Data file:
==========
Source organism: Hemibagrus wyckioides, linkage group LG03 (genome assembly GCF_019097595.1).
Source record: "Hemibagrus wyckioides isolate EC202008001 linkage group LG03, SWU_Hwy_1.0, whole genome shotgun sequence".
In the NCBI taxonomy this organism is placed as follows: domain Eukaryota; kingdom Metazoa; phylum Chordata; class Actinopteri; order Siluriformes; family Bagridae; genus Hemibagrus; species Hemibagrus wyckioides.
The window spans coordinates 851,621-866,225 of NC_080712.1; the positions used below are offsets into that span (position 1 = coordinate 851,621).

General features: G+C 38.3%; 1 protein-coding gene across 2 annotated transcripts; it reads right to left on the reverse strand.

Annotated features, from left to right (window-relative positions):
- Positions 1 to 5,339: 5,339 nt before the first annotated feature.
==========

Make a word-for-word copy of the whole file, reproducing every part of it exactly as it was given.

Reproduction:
Source organism: Hemibagrus wyckioides, linkage group LG03 (genome assembly GCF_019097595.1).
Source record: "Hemibagrus wyckioides isolate EC202008001 linkage group LG03, SWU_Hwy_1.0, whole genome shotgun sequence".
In the NCBI taxonomy this organism is placed as follows: domain Eukaryota; kingdom Metazoa; phylum Chordata; class Actinopteri; order Siluriformes; family Bagridae; genus Hemibagrus; species Hemibagrus wyckioides.
The window spans coordinates 851,621-866,225 of NC_080712.1; the positions used below are offsets into that span (position 1 = coordinate 851,621).

General features: G+C 38.3%; 1 protein-coding gene across 2 annotated transcripts; it reads right to left on the reverse strand.

Annotated features, from left to right (window-relative positions):
- Positions 1 to 5,339: 5,339 nt before the first annotated feature.